Despite the importance of making sure one’s affairs are in order for the inevitability of our demise, very few people actively seek advice in this area and, as a result, are unaware of the potential difficulties ahead for their families and heirs, not to mention potential tax bills which can be quite substantial for certain classes of beneficiary.
The basic rule is, if you are resident in France, you are considered also to be domiciled in France for inheritance purposes and your worldwide estate becomes taxable in France, where the tax rates depend upon the relationship to your beneficiaries.
Fortunately, there is no inheritance tax between spouses and the allowance between a parent and a child is reasonably generous, currently €100,000 per child, per parent. For anything left to other beneficiaries, the allowances are considerably less. In particular, for step-children and other non-related beneficiaries, the allowance is only €1,594 and the tax rate on anything above that is an eye-watering 60%!
There are strict rules on succession and children are considered to be ‘protected heirs’ and so are entitled to inherit a proportion of each of their parents’ estates. For example, if you have one child, the proportion is half; two children, one-third each; and if you have three or more children, then three-quarters of your estate must be divided equally between them.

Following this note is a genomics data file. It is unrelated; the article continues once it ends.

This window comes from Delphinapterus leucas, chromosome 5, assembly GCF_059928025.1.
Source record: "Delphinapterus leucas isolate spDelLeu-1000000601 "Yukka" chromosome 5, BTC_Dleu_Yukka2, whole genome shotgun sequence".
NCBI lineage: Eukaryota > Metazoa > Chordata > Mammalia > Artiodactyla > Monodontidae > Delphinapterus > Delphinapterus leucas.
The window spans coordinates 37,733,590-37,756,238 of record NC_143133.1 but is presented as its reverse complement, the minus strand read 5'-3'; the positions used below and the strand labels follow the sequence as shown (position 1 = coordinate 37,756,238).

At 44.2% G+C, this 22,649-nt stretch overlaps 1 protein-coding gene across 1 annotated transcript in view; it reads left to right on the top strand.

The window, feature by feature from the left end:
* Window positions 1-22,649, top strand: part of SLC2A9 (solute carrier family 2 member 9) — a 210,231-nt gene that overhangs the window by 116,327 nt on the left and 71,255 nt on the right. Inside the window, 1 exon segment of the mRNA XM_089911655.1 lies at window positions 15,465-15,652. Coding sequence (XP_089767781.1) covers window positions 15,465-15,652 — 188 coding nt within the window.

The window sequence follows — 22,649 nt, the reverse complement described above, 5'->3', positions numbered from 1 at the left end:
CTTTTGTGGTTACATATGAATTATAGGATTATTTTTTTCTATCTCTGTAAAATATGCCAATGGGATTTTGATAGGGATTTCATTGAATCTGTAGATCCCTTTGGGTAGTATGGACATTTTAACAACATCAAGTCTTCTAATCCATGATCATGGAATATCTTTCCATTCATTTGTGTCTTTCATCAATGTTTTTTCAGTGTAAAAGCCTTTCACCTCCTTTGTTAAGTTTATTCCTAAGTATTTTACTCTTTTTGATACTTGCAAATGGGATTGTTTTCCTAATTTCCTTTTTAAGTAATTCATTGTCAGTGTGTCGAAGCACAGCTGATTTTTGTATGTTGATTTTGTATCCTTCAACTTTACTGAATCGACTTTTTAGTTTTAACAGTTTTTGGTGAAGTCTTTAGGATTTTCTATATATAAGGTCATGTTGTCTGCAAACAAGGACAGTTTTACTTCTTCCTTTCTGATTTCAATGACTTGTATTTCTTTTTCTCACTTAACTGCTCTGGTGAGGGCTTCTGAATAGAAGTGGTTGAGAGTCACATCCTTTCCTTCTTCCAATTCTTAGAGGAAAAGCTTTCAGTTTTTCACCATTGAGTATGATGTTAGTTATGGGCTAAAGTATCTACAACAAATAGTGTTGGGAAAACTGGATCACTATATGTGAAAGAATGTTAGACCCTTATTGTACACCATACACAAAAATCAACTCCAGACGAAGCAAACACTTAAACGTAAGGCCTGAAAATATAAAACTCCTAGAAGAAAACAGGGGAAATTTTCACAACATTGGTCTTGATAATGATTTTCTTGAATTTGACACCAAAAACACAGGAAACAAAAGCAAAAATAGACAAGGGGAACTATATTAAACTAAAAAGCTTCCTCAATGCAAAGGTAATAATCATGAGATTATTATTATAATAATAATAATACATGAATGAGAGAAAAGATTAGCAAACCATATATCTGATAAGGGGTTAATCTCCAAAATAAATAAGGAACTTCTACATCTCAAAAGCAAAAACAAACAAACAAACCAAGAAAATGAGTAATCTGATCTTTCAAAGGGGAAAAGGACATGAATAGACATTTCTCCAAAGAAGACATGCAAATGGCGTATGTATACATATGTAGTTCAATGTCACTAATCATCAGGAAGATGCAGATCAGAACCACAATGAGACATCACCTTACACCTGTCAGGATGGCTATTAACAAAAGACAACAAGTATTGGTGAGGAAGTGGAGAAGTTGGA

You are free to pass on the rest of your estate (the disposable part) to whoever you wish through a French will and, in the absence of making a will, if you have a surviving spouse, he/she would be entitled to 25% of your estate.
You may also be considered domiciled in your ‘home country’ and if so, this could cause some confusion, since your home country may also have the right to charge succession taxes on your death. However, France has a number of Double Taxation Treaties (DTT) with other countries covering inheritance. In such a case, the DTT will set out the rules that apply (basically, ‘which’ country has the right to tax ‘what’ assets).
For example, the 1963 DTT between France and the UK, specifies that the deceased’s total estate will be devolved and taxed in accordance with the person’s place of residence at the time of death, with the exception of any property assets that are sited in the other country.
Therefore, for a UK national who is resident in France, who has retained a property in the UK (and does not own any other property outside of France), the situation would be that:
• any French property, plus his/her total financial assets, would be taxed in accordance with French law; and
• the UK property would be taxed in accordance with UK law, although in theory, the French notaire can take this asset into account when considering the fair distribution of all other assets to any ‘protected heirs’ (i.e. children).
If a DTT covering inheritance does not exist between France and the other country, with which the French resident person has an interest, this could result in double taxation, if the ‘home’ country also has the right to tax the person’s estate.
Hence, when people become French resident, there are usually two issues:
• how to protect the survivor; and
• how to mitigate the potential French inheritance taxes for other beneficiaries.
European Succession Regulation No. 650/2012